Guest blog written by: Tara Protheroe, graduated in English Literature from York in 2012, currently in the first year of the CRUK’s Fundraising and Marketing Graduate Scheme.
From English Literature to Cancer Research UK
Returning to the University of York last week, it seemed the campus hadn’t changed since my 2012 graduation. The ducks are consistently prolific, Central Hall hasn’t yet gone into orbit and the weather still leaves a lot to be desired.
Like Heslington West, I have remained fundamentally the same. But, as with the Hes-East expansion, much has moved on. I now have a grown-up job and I’ve become passionate about working in the Charity-sector – specifically for Cancer Research UK.
So, following our appearance at last week’s careers fair, I’m writing to dispel some common misconceptions about working for a charity and to highlight some of the opportunities on offer.
Misconception 1: “To work for a charity you have to have years of volunteering experience”
Like – I’m sure – many of you, I had no clear idea of what I wanted to do on leaving university. My CV was well-padded, but not with relevant experience. So it was with only a basic interest in marketing and some society committee experience that I applied for a Cancer Research UK Internship.
It may surprise you to hear that we take on more than 40 interns, three times each year. Internships are offered across the organisation: from Policy Development, to Stratified Medicine, to Digital Marketing. The individual roles don’t require any previous volunteering experience, although it may assist your application.
Following my application and interview, I gained a role in Innovation Marketing. Have I any interview advice to offer? I would reiterate that researching the organisation thoroughly can really pay off – particularly if there has been an important related news story in recent days or weeks.
Misconception 2: “The only charity jobs available are for “Chuggers”
Working on the launch of the Dryathlon™ campaign, my goal was not only to get people to fundraise, but to promote healthier habits. I couldn’t feel further from the commonly derided stereotype of the “chugger”: to work for a charity is not only to encourage donations, but also to educate and assist. One day I’d be sourcing marketing materials, the next writing copy for the website; I didn’t pick up a collection tin for the entire three months!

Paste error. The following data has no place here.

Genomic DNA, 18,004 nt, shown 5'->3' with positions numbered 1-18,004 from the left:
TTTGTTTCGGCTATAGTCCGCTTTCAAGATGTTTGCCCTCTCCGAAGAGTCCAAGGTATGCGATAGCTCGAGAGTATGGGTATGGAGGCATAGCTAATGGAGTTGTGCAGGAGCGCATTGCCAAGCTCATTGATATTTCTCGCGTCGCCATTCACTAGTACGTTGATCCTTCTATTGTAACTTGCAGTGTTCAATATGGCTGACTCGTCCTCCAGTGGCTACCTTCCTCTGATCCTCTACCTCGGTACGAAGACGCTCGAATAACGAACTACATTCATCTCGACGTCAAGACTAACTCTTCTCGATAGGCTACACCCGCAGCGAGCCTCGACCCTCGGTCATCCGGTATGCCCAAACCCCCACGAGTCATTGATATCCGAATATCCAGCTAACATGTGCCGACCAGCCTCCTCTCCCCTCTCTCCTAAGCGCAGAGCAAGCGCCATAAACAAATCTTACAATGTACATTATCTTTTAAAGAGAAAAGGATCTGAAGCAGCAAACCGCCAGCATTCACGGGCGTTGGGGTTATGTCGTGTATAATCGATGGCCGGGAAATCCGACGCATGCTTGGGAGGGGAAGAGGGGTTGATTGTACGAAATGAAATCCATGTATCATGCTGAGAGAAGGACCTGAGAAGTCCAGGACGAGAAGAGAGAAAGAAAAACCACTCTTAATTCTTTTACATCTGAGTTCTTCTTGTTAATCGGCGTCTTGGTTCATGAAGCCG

Misconception 3: “They won’t have a role for me”
It’s often difficult to see where your skills will fit into a charity, but many larger charities can offer a similar breadth of roles to corporations. Cancer Research UK has the financial impact of a FTSE 350 company, and the career opportunities to match.
My internship was an excellent experience, but there are paid roles available. I am currently on the Graduate Scheme – a two-year rotational programme during which you spend time in four different departments.
The Graduate Scheme is relevant to many different areas of study; our Fundraising and Marketing, Policy & Communications and Corporate schemes are open to students of any discipline. For science graduates seeking a career away from the lab, our Science stream entails working with research funding, strategy and branding. Meanwhile, our newly-established IT stream is particularly suited to those studying Computer Science.
There are many different roles within the charity sector, and they all have the benefit of working towards an admirable cause. At Cancer Research UK, everything we do contributes to the central goal of beating cancer sooner – what an excellent reason to go to work in the morning!
For Internships and Graduate opportunities visit: www.cancerresearchuk.org/about-us/jobs/
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